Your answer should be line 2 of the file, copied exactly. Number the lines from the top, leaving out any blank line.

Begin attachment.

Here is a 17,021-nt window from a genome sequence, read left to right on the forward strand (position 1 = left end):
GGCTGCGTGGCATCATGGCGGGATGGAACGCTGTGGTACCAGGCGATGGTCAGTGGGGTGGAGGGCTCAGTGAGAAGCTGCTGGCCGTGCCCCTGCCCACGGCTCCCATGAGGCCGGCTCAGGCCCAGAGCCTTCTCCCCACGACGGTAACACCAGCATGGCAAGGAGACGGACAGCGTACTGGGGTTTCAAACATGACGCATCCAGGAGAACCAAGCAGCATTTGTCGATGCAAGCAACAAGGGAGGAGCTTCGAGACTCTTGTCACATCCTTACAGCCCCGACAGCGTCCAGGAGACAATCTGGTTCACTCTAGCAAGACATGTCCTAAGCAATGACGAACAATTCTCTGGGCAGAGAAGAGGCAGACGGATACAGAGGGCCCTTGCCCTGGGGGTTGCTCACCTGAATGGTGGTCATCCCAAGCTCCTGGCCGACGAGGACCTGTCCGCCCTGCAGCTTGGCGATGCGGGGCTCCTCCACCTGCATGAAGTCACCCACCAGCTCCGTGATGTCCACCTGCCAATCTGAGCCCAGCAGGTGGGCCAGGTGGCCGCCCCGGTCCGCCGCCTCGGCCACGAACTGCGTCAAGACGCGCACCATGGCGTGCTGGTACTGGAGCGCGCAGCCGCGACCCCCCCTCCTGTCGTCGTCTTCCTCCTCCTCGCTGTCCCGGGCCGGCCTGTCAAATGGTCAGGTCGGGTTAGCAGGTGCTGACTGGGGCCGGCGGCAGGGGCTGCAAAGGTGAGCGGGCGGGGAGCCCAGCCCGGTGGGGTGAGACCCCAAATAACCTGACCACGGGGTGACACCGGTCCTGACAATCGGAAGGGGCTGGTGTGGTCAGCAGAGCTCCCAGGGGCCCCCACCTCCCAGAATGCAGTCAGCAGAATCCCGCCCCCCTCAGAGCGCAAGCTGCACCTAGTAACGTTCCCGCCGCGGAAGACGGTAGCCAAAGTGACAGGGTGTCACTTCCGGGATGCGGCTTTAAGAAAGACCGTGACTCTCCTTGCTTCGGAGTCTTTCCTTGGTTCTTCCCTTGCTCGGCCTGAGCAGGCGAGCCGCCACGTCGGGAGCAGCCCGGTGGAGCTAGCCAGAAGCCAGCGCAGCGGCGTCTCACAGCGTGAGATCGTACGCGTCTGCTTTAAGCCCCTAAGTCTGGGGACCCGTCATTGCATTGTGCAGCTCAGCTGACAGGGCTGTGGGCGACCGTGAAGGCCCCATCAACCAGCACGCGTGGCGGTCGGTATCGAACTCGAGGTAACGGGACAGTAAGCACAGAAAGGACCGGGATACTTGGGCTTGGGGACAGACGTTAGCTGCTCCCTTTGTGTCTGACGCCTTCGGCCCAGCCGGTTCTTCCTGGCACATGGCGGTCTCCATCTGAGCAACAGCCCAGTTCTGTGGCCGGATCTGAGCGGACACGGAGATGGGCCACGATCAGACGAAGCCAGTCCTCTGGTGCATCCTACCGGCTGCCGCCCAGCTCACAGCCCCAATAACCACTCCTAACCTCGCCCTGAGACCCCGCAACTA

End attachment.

GGCTGCGTGGCATCATGGCGGGATGGAACGCTGTGGTACCAGGCGATGGTCAGTGGGGTGGAGGGCTCAGTGAGAAGCTGCTGGCCGTGCCCCTGCCCACGGCTCCCATGAGGCCGGCTCAGGCCCAGAGCCTTCTCCCCACGACGGTAACACCAGCATGGCAAGGAGACGGACAGCGTACTGGGGTTTCAAACATGACGCATCCAGGAGAACCAAGCAGCATTTGTCGATGCAAGCAACAAGGGAGGAGCTTCGAGACTCTTGTCACATCCTTACAGCCCCGACAGCGTCCAGGAGACAATCTGGTTCACTCTAGCAAGACATGTCCTAAGCAATGACGAACAATTCTCTGGGCAGAGAAGAGGCAGACGGATACAGAGGGCCCTTGCCCTGGGGGTTGCTCACCTGAATGGTGGTCATCCCAAGCTCCTGGCCGACGAGGACCTGTCCGCCCTGCAGCTTGGCGATGCGGGGCTCCTCCACCTGCATGAAGTCACCCACCAGCTCCGTGATGTCCACCTGCCAATCTGAGCCCAGCAGGTGGGCCAGGTGGCCGCCCCGGTCCGCCGCCTCGGCCACGAACTGCGTCAAGACGCGCACCATGGCGTGCTGGTACTGGAGCGCGCAGCCGCGACCCCCCCTCCTGTCGTCGTCTTCCTCCTCCTCGCTGTCCCGGGCCGGCCTGTCAAATGGTCAGGTCGGGTTAGCAGGTGCTGACTGGGGCCGGCGGCAGGGGCTGCAAAGGTGAGCGGGCGGGGAGCCCAGCCCGGTGGGGTGAGACCCCAAATAACCTGACCACGGGGTGACACCGGTCCTGACAATCGGAAGGGGCTGGTGTGGTCAGCAGAGCTCCCAGGGGCCCCCACCTCCCAGAATGCAGTCAGCAGAATCCCGCCCCCCTCAGAGCGCAAGCTGCACCTAGTAACGTTCCCGCCGCGGAAGACGGTAGCCAAAGTGACAGGGTGTCACTTCCGGGATGCGGCTTTAAGAAAGACCGTGACTCTCCTTGCTTCGGAGTCTTTCCTTGGTTCTTCCCTTGCTCGGCCTGAGCAGGCGAGCCGCCACGTCGGGAGCAGCCCGGTGGAGCTAGCCAGAAGCCAGCGCAGCGGCGTCTCACAGCGTGAGATCGTACGCGTCTGCTTTAAGCCCCTAAGTCTGGGGACCCGTCATTGCATTGTGCAGCTCAGCTGACAGGGCTGTGGGCGACCGTGAAGGCCCCATCAACCAGCACGCGTGGCGGTCGGTATCGAACTCGAGGTAACGGGACAGTAAGCACAGAAAGGACCGGGATACTTGGGCTTGGGGACAGACGTTAGCTGCTCCCTTTGTGTCTGACGCCTTCGGCCCAGCCGGTTCTTCCTGGCACATGGCGGTCTCCATCTGAGCAACAGCCCAGTTCTGTGGCCGGATCTGAGCGGACACGGAGATGGGCCACGATCAGACGAAGCCAGTCCTCTGGTGCATCCTACCGGCTGCCGCCCAGCTCACAGCCCCAATAACCACTCCTAACCTCGCCCTGAGACCCCGCAACTA